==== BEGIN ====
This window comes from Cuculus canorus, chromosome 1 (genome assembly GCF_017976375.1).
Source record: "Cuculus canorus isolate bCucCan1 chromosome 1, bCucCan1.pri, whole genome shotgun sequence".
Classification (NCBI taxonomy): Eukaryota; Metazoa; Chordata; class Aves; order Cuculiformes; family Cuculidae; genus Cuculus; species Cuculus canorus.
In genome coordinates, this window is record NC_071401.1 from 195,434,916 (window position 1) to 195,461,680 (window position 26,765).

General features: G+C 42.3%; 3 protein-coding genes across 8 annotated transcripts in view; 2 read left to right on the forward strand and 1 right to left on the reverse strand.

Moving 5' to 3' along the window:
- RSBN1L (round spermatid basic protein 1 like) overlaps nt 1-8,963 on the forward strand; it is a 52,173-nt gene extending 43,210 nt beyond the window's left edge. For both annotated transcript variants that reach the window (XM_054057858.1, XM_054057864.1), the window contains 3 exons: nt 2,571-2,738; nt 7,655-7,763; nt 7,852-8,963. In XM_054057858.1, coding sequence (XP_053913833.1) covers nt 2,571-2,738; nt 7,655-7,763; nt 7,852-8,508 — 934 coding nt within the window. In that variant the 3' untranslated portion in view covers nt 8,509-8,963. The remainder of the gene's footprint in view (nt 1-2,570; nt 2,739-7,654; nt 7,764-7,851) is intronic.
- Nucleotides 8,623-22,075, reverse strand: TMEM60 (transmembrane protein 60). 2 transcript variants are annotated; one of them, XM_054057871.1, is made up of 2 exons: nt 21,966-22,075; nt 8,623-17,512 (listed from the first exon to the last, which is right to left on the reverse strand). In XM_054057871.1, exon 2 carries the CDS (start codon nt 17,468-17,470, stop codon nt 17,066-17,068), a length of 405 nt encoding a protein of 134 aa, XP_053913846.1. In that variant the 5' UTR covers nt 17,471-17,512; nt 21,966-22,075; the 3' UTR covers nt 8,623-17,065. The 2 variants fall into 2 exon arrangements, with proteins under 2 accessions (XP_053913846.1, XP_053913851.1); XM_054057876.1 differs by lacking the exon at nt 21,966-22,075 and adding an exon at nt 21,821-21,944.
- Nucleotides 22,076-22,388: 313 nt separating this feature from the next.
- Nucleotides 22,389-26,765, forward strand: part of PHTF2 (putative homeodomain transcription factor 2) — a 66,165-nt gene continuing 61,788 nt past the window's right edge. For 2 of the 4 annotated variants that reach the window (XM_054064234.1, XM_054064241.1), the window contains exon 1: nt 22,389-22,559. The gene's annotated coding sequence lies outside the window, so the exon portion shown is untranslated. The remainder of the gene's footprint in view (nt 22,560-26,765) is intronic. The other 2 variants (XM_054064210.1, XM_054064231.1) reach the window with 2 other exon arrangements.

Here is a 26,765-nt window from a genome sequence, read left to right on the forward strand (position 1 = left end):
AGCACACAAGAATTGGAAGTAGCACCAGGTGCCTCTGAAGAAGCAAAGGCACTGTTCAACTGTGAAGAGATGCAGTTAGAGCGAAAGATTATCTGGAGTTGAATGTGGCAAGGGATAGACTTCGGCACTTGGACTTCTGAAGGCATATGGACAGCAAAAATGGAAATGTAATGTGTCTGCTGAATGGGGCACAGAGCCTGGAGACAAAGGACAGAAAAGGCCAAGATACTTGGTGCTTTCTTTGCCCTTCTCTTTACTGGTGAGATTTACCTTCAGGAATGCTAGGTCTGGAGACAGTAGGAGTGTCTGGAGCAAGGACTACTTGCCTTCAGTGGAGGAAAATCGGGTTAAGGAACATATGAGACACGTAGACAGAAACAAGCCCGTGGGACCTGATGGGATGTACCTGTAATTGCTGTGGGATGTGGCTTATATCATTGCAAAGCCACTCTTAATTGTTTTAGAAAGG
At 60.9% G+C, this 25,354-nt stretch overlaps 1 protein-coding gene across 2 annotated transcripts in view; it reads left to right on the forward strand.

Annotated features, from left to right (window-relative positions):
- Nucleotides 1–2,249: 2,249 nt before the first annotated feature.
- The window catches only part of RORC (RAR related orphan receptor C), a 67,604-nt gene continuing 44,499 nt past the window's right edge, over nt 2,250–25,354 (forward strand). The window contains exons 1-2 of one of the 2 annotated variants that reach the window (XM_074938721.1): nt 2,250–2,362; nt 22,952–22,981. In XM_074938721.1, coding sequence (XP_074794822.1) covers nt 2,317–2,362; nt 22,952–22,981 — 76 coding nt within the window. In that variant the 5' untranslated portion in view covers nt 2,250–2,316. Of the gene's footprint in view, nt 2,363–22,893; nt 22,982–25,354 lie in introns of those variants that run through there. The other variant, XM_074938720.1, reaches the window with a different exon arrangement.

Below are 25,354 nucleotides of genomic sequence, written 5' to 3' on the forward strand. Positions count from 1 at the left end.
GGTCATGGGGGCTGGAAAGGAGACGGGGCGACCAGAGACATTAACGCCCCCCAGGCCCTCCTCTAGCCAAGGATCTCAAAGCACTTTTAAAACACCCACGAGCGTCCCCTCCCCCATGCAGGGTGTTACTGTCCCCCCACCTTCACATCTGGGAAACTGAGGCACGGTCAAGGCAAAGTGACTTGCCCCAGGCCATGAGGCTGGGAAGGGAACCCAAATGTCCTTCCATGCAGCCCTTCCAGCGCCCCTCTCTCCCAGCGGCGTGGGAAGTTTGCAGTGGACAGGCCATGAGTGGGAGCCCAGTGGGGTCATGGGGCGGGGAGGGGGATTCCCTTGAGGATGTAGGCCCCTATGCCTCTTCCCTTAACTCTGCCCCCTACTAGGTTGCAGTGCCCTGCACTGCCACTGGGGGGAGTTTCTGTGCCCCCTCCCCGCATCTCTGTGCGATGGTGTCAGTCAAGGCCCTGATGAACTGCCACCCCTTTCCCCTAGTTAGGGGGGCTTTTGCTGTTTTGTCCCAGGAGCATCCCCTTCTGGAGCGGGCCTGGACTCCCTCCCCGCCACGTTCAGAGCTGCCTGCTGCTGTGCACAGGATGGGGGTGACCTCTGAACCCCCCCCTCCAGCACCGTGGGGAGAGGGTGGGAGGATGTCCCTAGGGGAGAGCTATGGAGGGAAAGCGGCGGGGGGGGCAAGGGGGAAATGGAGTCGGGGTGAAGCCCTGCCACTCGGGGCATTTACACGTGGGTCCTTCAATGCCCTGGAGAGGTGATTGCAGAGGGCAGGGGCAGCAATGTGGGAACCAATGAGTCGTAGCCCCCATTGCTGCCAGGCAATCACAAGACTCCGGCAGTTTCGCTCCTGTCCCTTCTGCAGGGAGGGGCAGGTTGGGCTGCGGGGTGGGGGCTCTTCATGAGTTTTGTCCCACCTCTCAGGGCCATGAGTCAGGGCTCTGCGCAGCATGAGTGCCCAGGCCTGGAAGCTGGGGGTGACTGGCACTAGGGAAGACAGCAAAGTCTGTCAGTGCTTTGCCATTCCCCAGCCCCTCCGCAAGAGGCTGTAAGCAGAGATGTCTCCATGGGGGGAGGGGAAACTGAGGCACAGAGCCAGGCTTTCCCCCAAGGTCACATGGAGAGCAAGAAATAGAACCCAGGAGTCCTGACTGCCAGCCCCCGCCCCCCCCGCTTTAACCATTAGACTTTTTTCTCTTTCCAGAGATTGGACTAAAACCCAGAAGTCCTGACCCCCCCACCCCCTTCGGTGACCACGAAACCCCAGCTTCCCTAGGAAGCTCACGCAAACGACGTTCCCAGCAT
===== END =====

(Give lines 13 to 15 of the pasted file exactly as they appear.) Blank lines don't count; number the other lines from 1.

At 60.9% G+C, this 25,354-nt stretch overlaps 1 protein-coding gene across 2 annotated transcripts in view; it reads left to right on the forward strand.

Annotated features, from left to right (window-relative positions):
- Nucleotides 1–2,249: 2,249 nt before the first annotated feature.